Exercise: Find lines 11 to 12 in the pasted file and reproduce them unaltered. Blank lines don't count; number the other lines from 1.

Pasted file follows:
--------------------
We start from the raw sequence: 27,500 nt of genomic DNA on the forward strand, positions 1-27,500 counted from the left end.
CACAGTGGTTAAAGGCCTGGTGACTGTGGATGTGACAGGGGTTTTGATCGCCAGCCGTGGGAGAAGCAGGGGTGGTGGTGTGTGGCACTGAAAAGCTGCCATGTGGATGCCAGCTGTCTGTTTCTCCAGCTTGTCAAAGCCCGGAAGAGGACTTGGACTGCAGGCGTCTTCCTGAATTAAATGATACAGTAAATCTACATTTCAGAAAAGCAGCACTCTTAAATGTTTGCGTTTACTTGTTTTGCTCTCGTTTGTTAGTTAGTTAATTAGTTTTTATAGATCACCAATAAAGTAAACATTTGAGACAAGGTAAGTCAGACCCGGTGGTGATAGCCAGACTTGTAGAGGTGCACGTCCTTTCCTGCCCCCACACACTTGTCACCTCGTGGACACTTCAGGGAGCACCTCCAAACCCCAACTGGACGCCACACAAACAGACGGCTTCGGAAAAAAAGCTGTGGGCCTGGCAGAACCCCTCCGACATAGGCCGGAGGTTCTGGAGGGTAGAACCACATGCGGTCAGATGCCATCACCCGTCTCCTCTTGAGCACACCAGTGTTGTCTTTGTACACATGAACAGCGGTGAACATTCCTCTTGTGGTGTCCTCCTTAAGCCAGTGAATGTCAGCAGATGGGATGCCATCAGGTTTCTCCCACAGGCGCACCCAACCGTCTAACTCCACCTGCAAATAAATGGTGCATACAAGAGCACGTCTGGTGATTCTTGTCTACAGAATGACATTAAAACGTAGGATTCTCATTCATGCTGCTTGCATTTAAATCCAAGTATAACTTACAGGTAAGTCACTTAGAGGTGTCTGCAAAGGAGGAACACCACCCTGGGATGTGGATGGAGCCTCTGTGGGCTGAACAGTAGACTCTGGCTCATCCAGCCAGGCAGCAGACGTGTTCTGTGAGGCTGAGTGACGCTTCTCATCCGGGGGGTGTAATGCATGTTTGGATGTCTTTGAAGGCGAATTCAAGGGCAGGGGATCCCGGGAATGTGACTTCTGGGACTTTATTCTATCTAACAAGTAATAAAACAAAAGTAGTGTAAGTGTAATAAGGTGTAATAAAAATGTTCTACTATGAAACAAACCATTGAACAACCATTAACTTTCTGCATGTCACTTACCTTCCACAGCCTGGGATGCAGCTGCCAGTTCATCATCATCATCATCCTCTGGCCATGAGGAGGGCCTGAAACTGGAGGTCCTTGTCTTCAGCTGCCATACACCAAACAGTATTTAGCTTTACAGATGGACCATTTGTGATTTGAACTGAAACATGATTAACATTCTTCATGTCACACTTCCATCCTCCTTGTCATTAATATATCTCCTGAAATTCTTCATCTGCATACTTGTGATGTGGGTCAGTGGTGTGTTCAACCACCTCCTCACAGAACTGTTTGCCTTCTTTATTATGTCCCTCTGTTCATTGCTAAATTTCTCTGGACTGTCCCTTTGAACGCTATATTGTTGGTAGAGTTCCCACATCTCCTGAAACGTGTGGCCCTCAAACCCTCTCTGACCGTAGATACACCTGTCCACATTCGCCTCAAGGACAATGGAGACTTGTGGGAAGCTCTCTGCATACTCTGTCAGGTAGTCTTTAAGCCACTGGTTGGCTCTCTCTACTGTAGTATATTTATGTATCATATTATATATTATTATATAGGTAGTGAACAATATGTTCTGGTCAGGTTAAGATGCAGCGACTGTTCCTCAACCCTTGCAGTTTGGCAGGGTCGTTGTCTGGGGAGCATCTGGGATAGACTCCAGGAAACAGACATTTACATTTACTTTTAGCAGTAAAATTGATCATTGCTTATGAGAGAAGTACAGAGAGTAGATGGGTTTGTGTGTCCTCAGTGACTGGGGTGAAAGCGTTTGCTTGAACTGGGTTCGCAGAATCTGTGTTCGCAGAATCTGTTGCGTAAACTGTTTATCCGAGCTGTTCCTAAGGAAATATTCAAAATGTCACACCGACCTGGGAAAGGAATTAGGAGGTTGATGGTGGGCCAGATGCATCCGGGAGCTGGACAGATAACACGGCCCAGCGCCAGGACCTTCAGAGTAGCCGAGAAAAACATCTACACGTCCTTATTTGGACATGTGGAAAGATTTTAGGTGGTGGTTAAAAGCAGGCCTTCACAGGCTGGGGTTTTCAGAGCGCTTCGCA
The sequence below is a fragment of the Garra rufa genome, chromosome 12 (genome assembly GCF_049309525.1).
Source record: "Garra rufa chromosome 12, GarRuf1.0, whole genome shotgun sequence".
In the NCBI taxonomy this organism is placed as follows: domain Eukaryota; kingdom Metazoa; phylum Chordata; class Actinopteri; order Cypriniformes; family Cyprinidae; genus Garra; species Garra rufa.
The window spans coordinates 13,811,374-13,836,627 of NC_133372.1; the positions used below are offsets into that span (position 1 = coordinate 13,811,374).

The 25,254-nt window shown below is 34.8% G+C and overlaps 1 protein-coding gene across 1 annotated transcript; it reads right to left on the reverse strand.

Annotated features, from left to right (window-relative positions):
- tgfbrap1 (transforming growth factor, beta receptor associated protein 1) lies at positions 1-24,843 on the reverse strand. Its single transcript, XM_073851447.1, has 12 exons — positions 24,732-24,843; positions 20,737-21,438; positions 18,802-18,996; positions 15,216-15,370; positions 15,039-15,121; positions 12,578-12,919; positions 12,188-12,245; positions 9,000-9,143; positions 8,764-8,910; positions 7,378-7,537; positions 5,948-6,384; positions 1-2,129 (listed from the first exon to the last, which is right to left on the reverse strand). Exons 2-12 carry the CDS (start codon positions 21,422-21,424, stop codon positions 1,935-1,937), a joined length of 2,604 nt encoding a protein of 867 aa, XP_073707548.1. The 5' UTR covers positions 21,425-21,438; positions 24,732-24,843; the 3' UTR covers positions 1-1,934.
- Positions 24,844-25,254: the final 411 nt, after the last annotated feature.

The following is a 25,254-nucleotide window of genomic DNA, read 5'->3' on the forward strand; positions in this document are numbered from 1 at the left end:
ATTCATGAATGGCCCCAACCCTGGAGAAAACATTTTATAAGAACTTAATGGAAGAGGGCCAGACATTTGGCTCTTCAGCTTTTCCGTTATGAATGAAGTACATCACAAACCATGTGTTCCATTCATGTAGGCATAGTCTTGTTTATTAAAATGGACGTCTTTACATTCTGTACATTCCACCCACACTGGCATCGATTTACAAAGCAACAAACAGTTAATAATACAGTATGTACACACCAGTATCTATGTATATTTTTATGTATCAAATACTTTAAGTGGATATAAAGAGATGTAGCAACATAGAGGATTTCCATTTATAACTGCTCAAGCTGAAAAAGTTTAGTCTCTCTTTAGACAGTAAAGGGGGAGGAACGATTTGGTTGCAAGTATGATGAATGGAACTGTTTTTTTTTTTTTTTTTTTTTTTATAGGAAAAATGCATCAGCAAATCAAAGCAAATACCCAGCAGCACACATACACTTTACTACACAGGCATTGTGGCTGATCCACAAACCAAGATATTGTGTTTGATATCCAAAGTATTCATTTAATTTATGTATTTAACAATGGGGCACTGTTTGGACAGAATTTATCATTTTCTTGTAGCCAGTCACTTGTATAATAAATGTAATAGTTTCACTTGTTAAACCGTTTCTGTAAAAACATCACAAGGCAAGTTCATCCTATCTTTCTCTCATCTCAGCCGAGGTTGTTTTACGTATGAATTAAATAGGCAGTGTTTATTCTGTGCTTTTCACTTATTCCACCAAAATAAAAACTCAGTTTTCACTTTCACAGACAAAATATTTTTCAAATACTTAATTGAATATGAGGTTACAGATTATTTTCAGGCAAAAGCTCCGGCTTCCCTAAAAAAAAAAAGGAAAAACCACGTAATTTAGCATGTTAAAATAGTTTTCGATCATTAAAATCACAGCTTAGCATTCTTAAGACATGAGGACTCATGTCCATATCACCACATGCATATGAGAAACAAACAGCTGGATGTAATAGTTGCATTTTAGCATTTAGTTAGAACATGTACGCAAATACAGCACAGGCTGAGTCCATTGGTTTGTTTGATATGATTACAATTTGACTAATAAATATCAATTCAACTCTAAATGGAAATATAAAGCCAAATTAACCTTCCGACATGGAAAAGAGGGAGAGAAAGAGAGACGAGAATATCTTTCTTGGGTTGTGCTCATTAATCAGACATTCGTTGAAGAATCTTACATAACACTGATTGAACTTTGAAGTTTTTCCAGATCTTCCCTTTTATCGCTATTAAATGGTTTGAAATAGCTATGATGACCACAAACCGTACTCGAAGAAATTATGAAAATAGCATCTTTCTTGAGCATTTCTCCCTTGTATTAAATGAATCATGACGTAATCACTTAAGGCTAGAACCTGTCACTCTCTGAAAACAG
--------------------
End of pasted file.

The following is a 25,254-nucleotide window of genomic DNA, read 5'->3' on the forward strand; positions in this document are numbered from 1 at the left end:
ATTCATGAATGGCCCCAACCCTGGAGAAAACATTTTATAAGAACTTAATGGAAGAGGGCCAGACATTTGGCTCTTCAGCTTTTCCGTTATGAATGAAGTACATCACAAACCATGTGTTCCATTCATGTAGGCATAGTCTTGTTTATTAAAATGGACGTCTTTACATTCTGTACATTCCACCCACACTGGCATCGATTTACAAAGCAACAAACAGTTAATAATACAGTATGTACACACCAGTATCTATGTATATTTTTATGTATCAAATACTTTAAGTGGATATAAAGAGATGTAGCAACATAGAGGATTTCCATTTATAACTGCTCAAGCTGAAAAAGTTTAGTCTCTCTTTAGACAGTAAAGGGGGAGGAACGATTTGGTTGCAAGTATGATGAATGGAACTGTTTTTTTTTTTTTTTTTTTTTTTATAGGAAAAATGCATCAGCAAATCAAAGCAAATACCCAGCAGCACACATACACTTTACTACACAGGCATTGTGGCTGATCCACAAACCAAGATATTGTGTTTGATATCCAAAGTATTCATTTAATTTATGTATTTAACAATGGGGCACTGTTTGGACAGAATTTATCATTTTCTTGTAGCCAGTCACTTGTATAATAAATGTAATAGTTTCACTTGTTAAACCGTTTCTGTAAAAACATCACAAGGCAAGTTCATCCTATCTTTCTCTCATCTCAGCCGAGGTTGTTTTACGTATGAATTAAATAGGCAGTGTTTATTCTGTGCTTTTCACTTATTCCACCAAAATAAAAACTCAGTTTTCACTTTCACAGACAAAATATTTTTCAAATACTTAATTGAATATGAGGTTACAGATTATTTTCAGGCAAAAGCTCCGGCTTCCCTAAAAAAAAAAAGGAAAAACCACGTAATTTAGCATGTTAAAATAGTTTTCGATCATTAAAATCACAGCTTAGCATTCTTAAGACATGAGGACTCATGTCCATATCACCACATGCATATGAGAAACAAACAGCTGGATGTAATAGTTGCATTTTAGCATTTAGTTAGAACATGTACGCAAATACAGCACAGGCTGAGTCCATTGGTTTGTTTGATATGATTACAATTTGACTAATAAATATCAATTCAACTCTAAATGGAAATATAAAGCCAAATTAACCTTCCGACATGGAAAAGAGGGAGAGAAAGAGAGACGAGAATATCTTTCTTGGGTTGTGCTCATTAATCAGACATTCGTTGAAGAATCTTACATAACACTGATTGAACTTTGAAGTTTTTCCAGATCTTCCCTTTTATCGCTATTAAATGGTTTGAAATAGCTATGATGACCACAAACCGTACTCGAAGAAATTATGAAAATAGCATCTTTCTTGAGCATTTCTCCCTTGTATTAAATGAATCATGACGTAATCACTTAAGGCTAGAACCTGTCACTCTCTGAAAACAG